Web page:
June 20-24 2003 an efficient C program using Michael Scott's Miracl bigint library
made an exhaustive search and found 100025 different fang pairs for the 70-digit vampire number:
= 10678480810942174645657393025226495 · 99993750417382556182683103817340672
= 10678627541790580122508405533952248 · 99992376442330371917154164866387680
= 10678870645463554371658209457751760 · 99990100123533226388114347982829264
= 10678925660351864576350317228737136 · 99989585002034549234496184711872240
= 10679051531926761484527503920563120 · 99988406447319285718532648847633072
= 10679070628515510276363214421074560 · 99988227645479313532487533888609194
= 10679277844716332381108925372508482 · 99986287516103441645630395905467520
= 10679542601279227006934138728832640 · 99983808755841163513535641459770426
= 10679621271352355185449739854675480 · 99983072237818042661261004507343968
..... (100015 fang pairs omitted here)
= 32676369193453808819526186585907440 · 32677478294010514277129531489030256
The fang pairs are sorted by the smaller of the fangs.
The tested number was carefully chosen.
The number of divisors for a number is given by how many ways the prime factors can be combined. This is the product of the prime factor exponents with each exponent incremented by 1. A number with many divisors should have a lot of small prime factors.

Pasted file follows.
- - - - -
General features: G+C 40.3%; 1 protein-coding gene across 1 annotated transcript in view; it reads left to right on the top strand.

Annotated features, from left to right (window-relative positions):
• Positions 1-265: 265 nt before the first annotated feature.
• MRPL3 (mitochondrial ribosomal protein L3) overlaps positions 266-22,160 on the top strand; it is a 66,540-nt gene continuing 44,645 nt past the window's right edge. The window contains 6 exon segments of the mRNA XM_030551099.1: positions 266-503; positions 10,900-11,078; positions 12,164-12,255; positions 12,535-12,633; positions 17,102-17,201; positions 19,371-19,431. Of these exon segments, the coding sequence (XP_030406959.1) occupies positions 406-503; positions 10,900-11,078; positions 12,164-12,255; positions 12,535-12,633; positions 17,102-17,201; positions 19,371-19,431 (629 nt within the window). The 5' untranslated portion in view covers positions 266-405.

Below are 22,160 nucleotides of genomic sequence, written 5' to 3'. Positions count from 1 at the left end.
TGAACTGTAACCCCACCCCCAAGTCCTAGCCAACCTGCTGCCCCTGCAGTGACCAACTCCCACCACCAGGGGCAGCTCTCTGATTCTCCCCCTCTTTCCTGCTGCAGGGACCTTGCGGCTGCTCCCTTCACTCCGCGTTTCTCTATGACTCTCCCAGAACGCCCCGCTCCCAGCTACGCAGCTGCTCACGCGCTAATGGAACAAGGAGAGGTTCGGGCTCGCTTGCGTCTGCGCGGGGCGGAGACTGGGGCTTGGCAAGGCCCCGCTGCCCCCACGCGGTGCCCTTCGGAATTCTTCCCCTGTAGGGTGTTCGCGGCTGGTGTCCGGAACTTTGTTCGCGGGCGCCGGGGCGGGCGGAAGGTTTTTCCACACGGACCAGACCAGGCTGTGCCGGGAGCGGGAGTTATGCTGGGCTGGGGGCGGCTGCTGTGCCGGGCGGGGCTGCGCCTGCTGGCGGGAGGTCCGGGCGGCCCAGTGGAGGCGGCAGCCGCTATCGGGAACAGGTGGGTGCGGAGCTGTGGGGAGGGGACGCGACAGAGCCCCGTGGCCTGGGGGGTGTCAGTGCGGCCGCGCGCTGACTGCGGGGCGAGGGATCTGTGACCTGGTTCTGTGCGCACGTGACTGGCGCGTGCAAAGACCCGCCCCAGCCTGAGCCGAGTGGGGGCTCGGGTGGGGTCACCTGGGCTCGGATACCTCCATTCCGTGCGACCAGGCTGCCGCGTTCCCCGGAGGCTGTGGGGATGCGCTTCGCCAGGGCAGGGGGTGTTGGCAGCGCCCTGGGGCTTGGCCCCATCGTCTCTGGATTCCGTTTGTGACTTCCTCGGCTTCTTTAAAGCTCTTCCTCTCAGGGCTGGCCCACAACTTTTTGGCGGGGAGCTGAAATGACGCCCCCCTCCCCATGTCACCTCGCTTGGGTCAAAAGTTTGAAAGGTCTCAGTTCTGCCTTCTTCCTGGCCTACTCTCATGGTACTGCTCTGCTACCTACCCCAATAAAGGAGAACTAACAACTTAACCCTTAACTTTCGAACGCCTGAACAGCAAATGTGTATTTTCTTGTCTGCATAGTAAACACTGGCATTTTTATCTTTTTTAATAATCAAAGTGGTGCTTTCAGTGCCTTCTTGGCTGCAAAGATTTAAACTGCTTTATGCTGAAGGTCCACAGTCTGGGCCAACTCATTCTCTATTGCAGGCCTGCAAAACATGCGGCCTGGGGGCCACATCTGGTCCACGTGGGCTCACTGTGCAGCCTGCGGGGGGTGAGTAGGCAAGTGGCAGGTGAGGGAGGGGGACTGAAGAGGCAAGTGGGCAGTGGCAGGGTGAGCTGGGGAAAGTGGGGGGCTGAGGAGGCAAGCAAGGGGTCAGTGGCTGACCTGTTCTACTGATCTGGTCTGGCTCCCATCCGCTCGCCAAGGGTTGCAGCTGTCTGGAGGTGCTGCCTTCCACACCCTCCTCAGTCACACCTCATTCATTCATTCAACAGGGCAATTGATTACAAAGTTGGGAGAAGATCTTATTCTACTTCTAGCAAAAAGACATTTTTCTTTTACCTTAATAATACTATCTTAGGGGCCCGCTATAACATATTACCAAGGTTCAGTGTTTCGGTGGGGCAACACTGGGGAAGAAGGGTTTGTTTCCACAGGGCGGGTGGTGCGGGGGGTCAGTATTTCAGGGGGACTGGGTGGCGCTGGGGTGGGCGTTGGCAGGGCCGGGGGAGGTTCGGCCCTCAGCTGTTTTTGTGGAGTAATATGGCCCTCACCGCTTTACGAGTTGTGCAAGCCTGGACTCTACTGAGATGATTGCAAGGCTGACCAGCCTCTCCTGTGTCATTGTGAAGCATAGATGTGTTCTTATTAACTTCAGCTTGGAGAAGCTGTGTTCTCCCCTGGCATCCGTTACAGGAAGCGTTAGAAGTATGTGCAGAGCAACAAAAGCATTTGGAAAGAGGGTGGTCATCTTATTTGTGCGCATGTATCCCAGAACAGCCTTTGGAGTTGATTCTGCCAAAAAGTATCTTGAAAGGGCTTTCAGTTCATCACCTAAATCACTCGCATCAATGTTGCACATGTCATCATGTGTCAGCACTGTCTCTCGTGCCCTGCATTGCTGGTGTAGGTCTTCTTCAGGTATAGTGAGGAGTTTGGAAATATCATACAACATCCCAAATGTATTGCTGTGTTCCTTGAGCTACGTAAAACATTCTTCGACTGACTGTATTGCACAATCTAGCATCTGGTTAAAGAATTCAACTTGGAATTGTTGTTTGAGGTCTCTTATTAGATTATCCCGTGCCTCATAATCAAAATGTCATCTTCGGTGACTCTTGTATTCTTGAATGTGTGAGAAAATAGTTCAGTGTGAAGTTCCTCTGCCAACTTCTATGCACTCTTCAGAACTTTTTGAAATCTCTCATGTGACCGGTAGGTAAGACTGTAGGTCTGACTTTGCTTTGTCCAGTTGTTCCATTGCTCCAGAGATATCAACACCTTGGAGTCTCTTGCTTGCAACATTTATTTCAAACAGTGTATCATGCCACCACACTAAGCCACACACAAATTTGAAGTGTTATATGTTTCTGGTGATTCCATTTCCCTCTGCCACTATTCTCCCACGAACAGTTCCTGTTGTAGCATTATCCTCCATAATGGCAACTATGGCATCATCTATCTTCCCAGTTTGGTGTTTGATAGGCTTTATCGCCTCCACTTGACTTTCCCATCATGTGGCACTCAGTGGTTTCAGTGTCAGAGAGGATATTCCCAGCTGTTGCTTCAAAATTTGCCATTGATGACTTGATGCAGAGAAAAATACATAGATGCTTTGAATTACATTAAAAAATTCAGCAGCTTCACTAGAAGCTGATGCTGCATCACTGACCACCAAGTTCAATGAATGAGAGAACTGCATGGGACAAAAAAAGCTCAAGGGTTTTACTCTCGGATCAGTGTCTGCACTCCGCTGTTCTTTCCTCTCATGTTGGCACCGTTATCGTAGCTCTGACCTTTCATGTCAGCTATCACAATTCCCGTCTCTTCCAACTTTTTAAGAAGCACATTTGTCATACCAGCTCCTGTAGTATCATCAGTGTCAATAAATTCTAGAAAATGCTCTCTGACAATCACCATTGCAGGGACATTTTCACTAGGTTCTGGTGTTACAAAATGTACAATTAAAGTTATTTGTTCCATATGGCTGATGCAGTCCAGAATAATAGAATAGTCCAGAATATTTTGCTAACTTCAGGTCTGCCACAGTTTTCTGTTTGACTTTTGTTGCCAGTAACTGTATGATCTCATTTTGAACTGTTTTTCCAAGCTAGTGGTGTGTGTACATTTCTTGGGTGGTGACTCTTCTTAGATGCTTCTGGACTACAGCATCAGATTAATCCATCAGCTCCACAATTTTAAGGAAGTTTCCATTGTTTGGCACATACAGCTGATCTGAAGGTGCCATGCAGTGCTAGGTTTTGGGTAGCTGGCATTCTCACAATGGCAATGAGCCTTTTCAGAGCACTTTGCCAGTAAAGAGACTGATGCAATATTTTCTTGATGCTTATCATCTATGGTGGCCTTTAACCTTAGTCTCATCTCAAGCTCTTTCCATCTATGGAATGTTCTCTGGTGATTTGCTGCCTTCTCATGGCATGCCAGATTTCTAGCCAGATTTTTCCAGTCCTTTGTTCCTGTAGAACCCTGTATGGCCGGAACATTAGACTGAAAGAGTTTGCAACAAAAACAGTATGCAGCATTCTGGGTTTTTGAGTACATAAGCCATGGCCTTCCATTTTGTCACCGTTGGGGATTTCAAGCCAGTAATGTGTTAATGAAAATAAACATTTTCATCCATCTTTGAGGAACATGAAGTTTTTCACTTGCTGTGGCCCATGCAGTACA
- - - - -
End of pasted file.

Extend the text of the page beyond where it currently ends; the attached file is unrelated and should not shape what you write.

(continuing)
The prime factorization of the vampire is:
28·310·5·72·112· 132·172·19·23·29·31·37· 41·43·47·53·61·67·71·73·79· 83·101·103·107·109·113·127·139· 149·163·167·173·179·181
The vampire has 9·11·2·34·228 = 4,305,167,843,328 divisors.
A number with more divisors than all smaller numbers is called highly composite.
The largest possible number of divisors for a 70-digit number is 10·6·5·4·34·227 = 13,045,963,161,600 divisors (3 times as many as the vampire).
This is for the 888th highly composite number at wwwhomes.uni-bielefeld.de/achim/highly.txt
The chosen vampire is likely to have several times more fang pairs than the highly composite number for the following reasons:
- The prime factor 5 only occurs once, meaning there is no "waste" on untrue vampire equations.
- The prime factor 3 occurs several more times than in the highly composite number. It follows from the modulo 9 congruence, that if the vampire is divisible by 81 then both fangs are divisible by 9. If 3 had multiplicity 5 then that would only leave 2 possible fang combinations for 3: the single "free" 3 in either one or the other fang.
- The vampire starts with the digit "1" (even "10"). The smaller 35-digit fang in a pair must be above vampire/1035, i.e. it must start with larger digits than the vampire. The first 9 fang pairs show slightly larger starting digits.
- Each digit occurs exactly 7 times, which should be the most common distribution in a factorization into two 35-digit numbers. This was accomplished with a computer search among "almost" highly composite 70-digit numbers satisfying the previous conditions. The search result was a vampire where the prime factorization is missing 7 primes below 181.